That money is not created, it is bled from the rest of the economy, a parasitical existence is not a contributory existence, they neither feed, house, clothe, heal, transport or produce useful usable goods. Plus, please do not confuse the exploited creators with the exploitative publishers. The creative commons, openly self published on the internet is a far more valuable and inclusive resource, where content is a participatory experience.

          So profit and greed is what you claim as their one saving grace, hmm , drug dealers and pimps could also fit exactly that same profile and oddly enough they are equally destructive of society and as it turns out, they are also closely associated with the content publishing industry, now why do I not find that a surprise.

          • Re: (Score:1, Troll)

            by value_added (719364)

            That money is not created, it is bled from the rest of the economy ... please do not confuse the exploited creators with the exploitative publishers ... profit and greed is what you claim as their one saving grace ...

            LOL. I don't know whether you're a troll, having a bad day, or just can't read. In no way did I claim anything, or espouse any point of view. I merely pointed out that the sum total of what you find so easy to dismiss represents a huge and growing chunk of the economy (i.e., real money and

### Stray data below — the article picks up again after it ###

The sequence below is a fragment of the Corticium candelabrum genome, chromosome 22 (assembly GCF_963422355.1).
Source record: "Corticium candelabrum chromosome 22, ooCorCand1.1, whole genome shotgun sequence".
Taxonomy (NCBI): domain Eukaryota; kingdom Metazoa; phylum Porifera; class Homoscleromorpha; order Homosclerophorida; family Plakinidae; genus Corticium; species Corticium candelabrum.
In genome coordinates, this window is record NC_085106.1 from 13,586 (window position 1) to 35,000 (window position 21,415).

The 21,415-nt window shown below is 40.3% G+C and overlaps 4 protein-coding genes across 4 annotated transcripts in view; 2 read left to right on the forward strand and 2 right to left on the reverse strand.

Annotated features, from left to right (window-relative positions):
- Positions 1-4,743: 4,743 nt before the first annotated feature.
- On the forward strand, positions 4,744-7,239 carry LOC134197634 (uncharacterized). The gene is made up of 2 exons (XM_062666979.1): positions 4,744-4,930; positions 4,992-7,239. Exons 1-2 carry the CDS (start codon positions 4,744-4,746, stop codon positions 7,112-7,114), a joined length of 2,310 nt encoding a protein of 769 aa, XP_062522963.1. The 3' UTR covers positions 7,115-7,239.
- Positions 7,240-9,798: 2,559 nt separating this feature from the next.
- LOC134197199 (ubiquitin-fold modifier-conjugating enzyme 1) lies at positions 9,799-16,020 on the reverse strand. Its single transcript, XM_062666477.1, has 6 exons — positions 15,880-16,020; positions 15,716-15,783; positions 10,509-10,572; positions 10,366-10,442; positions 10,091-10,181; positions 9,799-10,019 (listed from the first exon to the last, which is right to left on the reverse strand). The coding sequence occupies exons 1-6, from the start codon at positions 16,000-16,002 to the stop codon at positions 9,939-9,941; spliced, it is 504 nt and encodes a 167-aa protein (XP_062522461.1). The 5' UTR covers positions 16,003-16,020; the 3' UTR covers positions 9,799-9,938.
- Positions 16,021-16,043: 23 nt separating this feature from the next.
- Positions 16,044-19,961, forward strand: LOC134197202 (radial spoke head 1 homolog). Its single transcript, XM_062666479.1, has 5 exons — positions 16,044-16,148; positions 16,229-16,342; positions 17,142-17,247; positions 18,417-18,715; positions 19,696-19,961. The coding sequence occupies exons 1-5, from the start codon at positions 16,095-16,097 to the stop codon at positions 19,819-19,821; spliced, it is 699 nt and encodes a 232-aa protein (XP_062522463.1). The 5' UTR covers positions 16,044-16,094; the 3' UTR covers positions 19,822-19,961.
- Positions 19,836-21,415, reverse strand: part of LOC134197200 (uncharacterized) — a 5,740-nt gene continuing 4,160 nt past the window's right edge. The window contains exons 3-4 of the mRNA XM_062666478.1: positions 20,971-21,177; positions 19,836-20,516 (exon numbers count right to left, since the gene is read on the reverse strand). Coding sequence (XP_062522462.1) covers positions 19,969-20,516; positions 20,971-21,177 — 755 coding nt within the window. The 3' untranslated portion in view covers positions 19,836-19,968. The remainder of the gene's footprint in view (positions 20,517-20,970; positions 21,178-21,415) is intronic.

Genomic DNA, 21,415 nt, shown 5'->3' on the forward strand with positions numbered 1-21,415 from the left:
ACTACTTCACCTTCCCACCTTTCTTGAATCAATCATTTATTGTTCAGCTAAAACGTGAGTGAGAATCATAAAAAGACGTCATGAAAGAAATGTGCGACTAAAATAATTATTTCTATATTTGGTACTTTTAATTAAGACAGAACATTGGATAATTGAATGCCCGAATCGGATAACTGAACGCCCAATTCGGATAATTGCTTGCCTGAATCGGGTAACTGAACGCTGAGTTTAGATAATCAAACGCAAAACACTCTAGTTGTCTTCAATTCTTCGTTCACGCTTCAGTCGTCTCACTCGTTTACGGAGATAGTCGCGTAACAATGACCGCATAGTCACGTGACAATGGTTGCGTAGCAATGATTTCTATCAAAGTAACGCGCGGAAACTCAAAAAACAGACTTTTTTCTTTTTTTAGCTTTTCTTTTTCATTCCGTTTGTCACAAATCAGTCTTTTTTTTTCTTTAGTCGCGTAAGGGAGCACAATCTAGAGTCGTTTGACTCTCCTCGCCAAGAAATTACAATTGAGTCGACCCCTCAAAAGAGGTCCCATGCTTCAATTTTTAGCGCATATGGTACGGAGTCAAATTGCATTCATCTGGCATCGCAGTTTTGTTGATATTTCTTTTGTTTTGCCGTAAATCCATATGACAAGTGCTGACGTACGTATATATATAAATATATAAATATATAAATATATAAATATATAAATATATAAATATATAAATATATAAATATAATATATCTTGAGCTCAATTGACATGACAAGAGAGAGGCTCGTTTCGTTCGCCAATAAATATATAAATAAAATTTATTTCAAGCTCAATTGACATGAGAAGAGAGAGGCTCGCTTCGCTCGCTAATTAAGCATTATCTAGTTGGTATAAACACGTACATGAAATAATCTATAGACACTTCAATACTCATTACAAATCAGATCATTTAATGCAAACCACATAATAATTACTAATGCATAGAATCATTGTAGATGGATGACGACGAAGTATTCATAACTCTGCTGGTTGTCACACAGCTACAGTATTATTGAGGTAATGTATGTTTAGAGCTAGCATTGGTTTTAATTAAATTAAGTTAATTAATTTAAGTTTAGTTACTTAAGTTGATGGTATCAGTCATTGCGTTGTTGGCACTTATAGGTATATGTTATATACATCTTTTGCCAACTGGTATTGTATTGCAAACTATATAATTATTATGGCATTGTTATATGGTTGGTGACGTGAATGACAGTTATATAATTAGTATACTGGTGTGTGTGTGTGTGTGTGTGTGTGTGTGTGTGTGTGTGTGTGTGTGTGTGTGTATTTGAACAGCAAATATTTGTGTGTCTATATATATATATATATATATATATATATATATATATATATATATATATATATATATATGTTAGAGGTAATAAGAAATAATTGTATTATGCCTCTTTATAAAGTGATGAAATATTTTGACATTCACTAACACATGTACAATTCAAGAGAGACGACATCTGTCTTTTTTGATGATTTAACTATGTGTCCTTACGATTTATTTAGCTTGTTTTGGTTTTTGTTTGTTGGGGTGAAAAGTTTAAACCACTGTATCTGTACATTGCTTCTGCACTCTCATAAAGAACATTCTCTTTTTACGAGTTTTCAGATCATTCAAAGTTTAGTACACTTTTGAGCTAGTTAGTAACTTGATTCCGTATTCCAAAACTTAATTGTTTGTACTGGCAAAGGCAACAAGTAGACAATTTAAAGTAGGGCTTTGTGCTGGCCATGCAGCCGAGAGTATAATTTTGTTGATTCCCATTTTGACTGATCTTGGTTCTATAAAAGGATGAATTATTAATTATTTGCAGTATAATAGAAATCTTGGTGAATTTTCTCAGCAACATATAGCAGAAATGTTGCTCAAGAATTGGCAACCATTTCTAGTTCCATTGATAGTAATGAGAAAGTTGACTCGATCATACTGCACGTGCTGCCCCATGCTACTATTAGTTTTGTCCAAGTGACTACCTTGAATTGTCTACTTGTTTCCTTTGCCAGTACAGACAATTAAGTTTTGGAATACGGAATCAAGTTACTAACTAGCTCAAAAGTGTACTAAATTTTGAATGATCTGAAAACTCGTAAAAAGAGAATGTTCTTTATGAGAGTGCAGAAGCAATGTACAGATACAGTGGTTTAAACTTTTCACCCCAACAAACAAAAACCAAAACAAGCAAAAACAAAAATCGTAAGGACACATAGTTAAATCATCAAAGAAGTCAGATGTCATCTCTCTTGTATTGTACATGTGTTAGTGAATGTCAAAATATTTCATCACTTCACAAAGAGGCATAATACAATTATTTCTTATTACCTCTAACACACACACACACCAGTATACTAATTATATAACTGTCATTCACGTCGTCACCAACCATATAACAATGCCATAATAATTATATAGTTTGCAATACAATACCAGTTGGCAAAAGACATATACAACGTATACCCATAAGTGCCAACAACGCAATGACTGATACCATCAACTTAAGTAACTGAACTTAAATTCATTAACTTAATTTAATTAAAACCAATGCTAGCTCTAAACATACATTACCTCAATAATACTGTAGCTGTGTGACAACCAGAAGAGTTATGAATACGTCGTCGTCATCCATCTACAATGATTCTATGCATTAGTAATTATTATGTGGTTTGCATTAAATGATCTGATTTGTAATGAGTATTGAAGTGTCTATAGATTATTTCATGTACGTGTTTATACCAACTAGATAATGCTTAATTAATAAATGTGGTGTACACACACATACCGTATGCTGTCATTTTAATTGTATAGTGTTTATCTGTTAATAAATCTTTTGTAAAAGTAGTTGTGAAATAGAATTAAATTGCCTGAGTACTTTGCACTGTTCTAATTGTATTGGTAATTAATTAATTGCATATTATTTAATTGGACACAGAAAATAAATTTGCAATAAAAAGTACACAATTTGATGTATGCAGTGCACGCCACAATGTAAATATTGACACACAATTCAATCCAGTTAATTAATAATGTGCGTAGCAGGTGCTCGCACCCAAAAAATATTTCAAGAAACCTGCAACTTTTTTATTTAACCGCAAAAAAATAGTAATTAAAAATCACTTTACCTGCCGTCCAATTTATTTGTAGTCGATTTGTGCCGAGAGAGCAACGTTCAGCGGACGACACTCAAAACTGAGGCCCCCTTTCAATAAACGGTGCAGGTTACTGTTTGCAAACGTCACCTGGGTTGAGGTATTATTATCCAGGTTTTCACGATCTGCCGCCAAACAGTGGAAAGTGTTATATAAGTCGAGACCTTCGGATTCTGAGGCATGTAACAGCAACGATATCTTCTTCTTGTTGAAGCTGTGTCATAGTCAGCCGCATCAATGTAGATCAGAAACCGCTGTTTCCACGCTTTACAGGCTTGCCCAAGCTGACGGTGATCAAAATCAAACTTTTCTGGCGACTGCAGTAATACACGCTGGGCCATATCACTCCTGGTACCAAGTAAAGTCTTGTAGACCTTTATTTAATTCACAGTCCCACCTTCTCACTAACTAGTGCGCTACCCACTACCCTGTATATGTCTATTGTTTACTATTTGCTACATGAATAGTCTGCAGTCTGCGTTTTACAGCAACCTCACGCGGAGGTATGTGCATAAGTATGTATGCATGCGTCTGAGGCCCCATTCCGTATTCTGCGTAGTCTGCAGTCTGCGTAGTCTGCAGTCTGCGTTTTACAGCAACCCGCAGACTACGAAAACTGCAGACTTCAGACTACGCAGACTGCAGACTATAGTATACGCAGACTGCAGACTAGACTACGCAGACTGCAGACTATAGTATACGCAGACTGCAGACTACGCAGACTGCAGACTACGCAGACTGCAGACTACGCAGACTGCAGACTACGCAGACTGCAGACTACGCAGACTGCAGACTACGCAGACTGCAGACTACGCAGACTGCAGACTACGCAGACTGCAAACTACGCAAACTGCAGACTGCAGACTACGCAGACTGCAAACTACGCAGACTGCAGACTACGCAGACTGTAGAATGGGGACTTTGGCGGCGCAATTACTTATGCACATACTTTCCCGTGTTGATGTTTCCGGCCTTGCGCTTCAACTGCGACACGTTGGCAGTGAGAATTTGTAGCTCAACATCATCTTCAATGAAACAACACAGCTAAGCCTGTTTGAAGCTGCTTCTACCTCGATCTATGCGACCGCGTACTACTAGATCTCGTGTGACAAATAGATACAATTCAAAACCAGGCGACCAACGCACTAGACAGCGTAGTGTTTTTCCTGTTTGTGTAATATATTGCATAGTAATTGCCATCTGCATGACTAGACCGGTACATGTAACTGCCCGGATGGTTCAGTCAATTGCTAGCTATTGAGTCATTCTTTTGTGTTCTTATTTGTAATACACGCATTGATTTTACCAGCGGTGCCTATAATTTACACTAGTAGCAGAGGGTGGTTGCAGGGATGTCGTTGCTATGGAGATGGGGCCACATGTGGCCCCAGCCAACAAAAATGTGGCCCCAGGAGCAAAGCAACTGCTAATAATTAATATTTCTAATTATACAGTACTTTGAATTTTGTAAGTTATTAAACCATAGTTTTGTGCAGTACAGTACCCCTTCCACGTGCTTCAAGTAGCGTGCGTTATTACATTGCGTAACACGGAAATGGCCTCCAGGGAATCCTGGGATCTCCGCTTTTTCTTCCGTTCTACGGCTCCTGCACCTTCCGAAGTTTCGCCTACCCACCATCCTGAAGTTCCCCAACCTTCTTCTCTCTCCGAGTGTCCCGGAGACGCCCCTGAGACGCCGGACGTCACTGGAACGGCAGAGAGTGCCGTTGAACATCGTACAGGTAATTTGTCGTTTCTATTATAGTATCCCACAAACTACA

• Re: (Score:3, Interesting)

          by Ltap (1572175)
          Yes, but this work has as much purpose as the USSR employing people in factories just to give them a job (which it did, way back when). It just distracts people from more important things and wastes time and money.
        • So yeah, you could make an argument that such companies contribute nothing, or make nothing, but you'd have to agree there's an awful lot of money and jobs (and corresponding political influence) tied up in those numbers, and without those companies doing the nothing that they do so well, a chunk of the economy goes poof.

          Sorry, even if you accept the arguments made by the U.S. Chamber of Commerce that Intellectual Property is economically important (which I am inclined to do, although I did not read the whole page thoroughly so I have my doubts as to whether or not I accept the conclusions they reach from that starting point), it does not follow that the middlemen (such as record companies) add anything valuable to the economy. If the middlemen contribute nothing, then they actually remove value from the economy. Value that

        • by Trogre (513942)

          That sounds an awful lot like a broken window fallacy.

      • The publishers who spend their lives lying about the quality of the content they 'publish', who produce (not create) some of the worst content imaginable...where they pay peanuts to the best performing casting couch specialists, the endless parade of one hit drunken drug addled performance artists.